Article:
The geographic environment and the frequency of falling: a study of mortality outcomes in elderly people in China

Submitted: 26 December 2022
Accepted: 28 April 2023
Published: 25 May 2023
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Falling has become the first and second cause of death due to injury among urban and rural residents in China. This mortality is considerably higher in the southern part of the country than in the North. We collected the rate of mortality due to falling for 2013 and 2017 by province, age structure and population density, taking topography, precipitation and temperature into account. 2013 was used as the first year of the study since this year marks the expansion of the mortality surveillance system from 161 counties to 605 counties making available data more representative. A geographically weighted regression was used to evaluate the relationship between mortality and the geographic risk factors. High levels of precipitation, steep topography and uneven land surfaces as well as a higher quantile of the population aged above 80 years in southern China are believed to have led to the significantly higher number of falling compared with that in the North. Indeed, when evaluated by geographically weighted regression, the factors mentioned found a difference between the South and the North with regard to falling of 81% and 76% for the years 2013 and 2017, respectively. Interaction effects were observed between geographic risk factors and falling that, apart from the age factor, could be explained by topographic and climatic differences. The roads in the South are more difficult to negotiate on foot, particularly when it rains, which increases the probability of falling. In summary, the higher mortality due to falling in southern China emphasizes the need to apply more adaptive and effective measures in rainy and mountainous region to reduce this kind of risk.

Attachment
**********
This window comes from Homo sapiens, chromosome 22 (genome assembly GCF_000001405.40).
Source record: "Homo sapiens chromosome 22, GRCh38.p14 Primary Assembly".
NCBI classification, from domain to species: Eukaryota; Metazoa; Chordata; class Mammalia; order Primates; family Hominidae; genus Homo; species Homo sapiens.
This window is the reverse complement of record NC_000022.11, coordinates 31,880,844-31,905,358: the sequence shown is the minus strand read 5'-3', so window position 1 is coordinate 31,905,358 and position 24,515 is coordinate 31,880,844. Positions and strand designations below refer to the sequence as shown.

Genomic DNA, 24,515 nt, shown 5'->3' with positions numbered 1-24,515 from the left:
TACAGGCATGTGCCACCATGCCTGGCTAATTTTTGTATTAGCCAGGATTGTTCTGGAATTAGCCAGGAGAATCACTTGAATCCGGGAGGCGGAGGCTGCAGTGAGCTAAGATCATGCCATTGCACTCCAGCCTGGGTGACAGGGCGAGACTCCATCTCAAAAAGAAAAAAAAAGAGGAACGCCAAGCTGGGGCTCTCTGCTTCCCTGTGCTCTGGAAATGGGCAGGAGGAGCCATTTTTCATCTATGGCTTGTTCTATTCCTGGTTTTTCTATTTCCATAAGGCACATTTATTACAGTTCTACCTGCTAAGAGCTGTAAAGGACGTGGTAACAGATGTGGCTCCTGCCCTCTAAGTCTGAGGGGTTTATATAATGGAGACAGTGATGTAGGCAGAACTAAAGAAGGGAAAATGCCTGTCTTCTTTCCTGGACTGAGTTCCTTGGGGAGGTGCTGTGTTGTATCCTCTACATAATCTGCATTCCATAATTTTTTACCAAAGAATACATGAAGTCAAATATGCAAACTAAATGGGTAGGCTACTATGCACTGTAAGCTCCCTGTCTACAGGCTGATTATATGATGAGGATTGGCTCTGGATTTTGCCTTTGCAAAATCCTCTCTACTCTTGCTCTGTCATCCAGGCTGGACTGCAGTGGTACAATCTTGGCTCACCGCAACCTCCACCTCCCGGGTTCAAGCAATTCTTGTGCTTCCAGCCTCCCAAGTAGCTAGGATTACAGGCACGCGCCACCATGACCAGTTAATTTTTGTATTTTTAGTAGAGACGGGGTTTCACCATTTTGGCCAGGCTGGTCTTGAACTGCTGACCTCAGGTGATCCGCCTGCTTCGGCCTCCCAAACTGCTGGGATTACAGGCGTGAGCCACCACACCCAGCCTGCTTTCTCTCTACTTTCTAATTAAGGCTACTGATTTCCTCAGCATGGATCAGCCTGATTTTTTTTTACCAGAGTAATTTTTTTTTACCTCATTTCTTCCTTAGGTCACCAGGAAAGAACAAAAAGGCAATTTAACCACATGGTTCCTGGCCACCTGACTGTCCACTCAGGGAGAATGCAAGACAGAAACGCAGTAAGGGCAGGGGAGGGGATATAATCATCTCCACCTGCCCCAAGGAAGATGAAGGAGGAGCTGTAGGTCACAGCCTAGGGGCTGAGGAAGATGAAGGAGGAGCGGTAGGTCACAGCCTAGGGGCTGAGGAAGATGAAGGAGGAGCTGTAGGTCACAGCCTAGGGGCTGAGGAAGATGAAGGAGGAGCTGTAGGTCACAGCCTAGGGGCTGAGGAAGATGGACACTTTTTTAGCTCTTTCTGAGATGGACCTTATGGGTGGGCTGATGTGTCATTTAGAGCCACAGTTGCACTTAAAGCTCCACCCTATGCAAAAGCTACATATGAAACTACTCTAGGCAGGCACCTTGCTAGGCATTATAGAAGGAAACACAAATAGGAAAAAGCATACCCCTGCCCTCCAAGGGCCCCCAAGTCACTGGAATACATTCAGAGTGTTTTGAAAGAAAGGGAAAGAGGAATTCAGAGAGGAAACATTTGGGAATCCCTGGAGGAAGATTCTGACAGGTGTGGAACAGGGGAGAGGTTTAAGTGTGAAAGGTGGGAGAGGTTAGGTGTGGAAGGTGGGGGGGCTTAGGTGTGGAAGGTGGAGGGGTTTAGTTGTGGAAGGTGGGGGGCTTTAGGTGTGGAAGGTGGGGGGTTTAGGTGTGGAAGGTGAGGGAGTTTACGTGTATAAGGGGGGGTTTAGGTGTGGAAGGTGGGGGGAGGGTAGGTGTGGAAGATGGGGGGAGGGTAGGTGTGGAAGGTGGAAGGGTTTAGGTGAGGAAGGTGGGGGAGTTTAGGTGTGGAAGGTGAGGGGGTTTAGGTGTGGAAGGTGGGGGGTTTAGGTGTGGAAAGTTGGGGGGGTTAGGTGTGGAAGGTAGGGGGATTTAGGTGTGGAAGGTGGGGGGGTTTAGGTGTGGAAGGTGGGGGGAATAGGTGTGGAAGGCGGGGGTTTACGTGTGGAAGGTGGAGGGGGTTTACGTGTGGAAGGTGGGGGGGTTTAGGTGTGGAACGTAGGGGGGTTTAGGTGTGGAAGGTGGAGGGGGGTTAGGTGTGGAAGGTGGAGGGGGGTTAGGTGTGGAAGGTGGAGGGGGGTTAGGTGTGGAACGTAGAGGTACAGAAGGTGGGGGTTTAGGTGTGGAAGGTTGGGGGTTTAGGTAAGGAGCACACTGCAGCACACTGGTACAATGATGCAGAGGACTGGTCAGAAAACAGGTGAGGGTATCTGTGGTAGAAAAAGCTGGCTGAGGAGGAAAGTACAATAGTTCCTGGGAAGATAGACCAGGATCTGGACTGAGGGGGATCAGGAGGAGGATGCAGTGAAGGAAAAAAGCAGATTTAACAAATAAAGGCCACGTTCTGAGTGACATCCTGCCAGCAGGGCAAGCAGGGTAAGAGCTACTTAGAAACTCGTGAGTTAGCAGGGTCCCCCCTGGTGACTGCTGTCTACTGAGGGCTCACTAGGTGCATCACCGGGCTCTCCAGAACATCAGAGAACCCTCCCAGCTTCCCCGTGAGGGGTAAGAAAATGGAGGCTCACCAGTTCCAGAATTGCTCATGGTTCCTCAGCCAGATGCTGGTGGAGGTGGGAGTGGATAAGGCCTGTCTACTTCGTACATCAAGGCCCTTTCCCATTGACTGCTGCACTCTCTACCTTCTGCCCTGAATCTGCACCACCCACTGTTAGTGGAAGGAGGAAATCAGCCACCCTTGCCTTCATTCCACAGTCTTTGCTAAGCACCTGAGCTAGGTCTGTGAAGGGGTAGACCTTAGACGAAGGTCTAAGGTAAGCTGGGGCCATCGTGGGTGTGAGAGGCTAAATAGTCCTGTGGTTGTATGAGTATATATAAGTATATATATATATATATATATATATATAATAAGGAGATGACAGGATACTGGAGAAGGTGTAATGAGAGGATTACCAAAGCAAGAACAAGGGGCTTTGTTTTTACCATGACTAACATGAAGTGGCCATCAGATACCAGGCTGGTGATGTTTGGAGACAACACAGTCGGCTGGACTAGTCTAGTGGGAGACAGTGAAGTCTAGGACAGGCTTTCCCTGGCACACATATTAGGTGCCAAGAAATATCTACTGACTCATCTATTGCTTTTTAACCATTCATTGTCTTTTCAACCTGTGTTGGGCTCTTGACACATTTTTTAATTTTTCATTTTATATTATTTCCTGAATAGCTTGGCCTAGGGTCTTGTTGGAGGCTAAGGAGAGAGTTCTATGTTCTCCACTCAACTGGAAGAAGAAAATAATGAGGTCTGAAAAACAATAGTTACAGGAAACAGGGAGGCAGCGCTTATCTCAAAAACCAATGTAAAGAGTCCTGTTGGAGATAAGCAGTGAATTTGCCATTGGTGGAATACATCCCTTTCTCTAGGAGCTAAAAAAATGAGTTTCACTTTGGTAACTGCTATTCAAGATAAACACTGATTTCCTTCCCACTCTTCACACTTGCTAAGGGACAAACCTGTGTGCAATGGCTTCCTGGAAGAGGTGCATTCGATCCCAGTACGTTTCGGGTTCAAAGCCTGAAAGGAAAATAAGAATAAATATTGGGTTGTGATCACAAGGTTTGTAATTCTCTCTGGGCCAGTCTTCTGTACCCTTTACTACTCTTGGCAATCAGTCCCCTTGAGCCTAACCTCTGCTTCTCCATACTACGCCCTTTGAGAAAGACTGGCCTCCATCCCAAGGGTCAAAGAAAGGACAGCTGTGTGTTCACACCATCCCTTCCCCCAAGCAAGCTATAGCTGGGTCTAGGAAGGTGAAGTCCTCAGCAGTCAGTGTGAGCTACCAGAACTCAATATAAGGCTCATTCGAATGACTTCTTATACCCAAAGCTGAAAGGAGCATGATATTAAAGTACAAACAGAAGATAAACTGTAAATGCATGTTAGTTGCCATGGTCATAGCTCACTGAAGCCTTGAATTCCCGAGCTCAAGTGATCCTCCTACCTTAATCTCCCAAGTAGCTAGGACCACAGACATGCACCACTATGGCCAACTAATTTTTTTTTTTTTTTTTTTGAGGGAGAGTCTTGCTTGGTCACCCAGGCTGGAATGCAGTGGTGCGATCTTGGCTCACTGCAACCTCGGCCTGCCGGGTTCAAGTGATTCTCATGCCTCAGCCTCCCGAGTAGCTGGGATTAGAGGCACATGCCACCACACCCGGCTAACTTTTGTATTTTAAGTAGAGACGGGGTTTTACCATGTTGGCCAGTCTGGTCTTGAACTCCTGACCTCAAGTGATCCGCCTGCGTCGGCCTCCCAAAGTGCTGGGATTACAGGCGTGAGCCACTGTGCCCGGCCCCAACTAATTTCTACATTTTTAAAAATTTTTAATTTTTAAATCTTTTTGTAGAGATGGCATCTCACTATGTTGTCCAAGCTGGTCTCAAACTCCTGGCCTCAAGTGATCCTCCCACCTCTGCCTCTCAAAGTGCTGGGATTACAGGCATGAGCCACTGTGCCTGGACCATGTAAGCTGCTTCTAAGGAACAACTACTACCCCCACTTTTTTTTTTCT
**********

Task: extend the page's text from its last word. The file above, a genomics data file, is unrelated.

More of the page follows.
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How to Cite

Huang, Y., Li, C., Lu, X., & Wang, Y. (2023). The geographic environment and the frequency of falling: a study of mortality outcomes in elderly people in China. Geospatial Health, 18(1). https://doi.org/10.4081/gh.2023.1180